NEW AT COOKPOLITICAL.COM
October 22, 2009
CO-04: Betsy Markey (D) ? Eastern third: Fort Collins, Greeley
Toss Up. Republicans say Markey didn't win this seat in 2008 so much as her predecessor, polarizing former GOP Rep. Marilyn Musgrave, lost it. Musgrave, whose focus on social issues alienated much of the district's suburban and younger electorate around Fort Collins and Greeley, did not have the advantage of a third party candidate on the ballot to split her opposition as she had enjoyed in the past. In the end, Markey walloped her 56 to 44 percent, even as McCain carried the district narrowly.
In 2010, Markey will have to prove she can win when the spotlight is on her. National Democrats and a host of allied interest groups were so fixated on attacking Musgrave in 2008 that GOP attacks on Markey didn't receive a ton of attention. Now, Republicans will try to turn the tables on Markey by painting her as too liberal for the district and a foot soldier for Speaker Nancy Pelosi. Unlike some other freshman Democratic colleagues from districts carried by McCain, Markey has not broken from the Democratic line on many legislative items thus far. After unveiling her sponsorship of the Employee Free Choice Act, or "card check," Markey voted for Democrats' "cap and trade" energy bill.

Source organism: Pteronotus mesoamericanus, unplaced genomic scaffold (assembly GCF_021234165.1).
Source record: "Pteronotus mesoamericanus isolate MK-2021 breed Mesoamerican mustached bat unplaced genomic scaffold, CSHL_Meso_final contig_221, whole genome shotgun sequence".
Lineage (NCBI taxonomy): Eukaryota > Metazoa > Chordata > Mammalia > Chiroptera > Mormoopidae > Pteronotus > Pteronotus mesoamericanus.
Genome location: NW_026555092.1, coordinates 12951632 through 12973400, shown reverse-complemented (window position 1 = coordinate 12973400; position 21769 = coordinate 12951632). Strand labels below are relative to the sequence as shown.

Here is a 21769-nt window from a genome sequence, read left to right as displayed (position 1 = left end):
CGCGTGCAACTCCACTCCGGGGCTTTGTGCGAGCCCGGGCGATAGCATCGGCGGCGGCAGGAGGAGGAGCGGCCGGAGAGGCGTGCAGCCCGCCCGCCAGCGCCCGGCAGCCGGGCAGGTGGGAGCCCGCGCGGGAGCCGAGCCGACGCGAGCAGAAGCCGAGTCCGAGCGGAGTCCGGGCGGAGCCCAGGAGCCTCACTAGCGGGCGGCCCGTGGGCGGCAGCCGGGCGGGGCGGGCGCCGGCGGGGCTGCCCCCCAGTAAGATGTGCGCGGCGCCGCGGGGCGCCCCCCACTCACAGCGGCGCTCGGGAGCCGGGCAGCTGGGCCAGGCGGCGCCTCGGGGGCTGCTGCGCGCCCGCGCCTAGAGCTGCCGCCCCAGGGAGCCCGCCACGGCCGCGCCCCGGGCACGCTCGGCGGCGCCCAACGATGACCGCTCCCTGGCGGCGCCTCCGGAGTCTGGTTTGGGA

GOP insiders have coalesced around state Rep. Cory Gardner, a rising star in the state party with deep roots in the district's heavily GOP eastern plains. Gardner posted an impressive $280,000 in the bank at the end of September. Some Fort Collins-area conservatives have touted Colorado University Board of Regents member and higher education reformer Tom Lucero, but Lucero's poor fundraising raises questions about whether he can give Gardner a race at all. Former Fort Collins Councilman Diggs Brown, who is currently deployed in the U.S. Army Special Forces, is also mentioned but would get a late start if he decides to run.
In many respects, Gardner is a rock star among early GOP recruits. A polished candidate who lacks an extensive legislative voting record, Gardner has lived in both the suburban and rural portions of the district and focuses on taxes and spending rather than the social issues that defined Musgrave's tenure. Democrats hinted at their early concern by hitting Gardner's campaign manager for telling a local newspaper Gardner found it curious President Obama couldn't produce an original copy of his birth certificate. But Gardner has disavowed that notion and the "birther" allegation is unlikely to play a big role in the race.
Markey raised a healthy $978,000 in the first three quarters of 2009, demonstrating that she is gearing up for a tough reelection race. But Democratic Gov. Bill Ritter's sagging popularity and a likely downturn in turnout among college students and other youth voters in Fort Collins and Greeley are real threats to Markey in their own rights. If Gardner can consolidate support by the time of the district GOP conventions and save his firepower for the general election, this should be one of the top tier races in the country.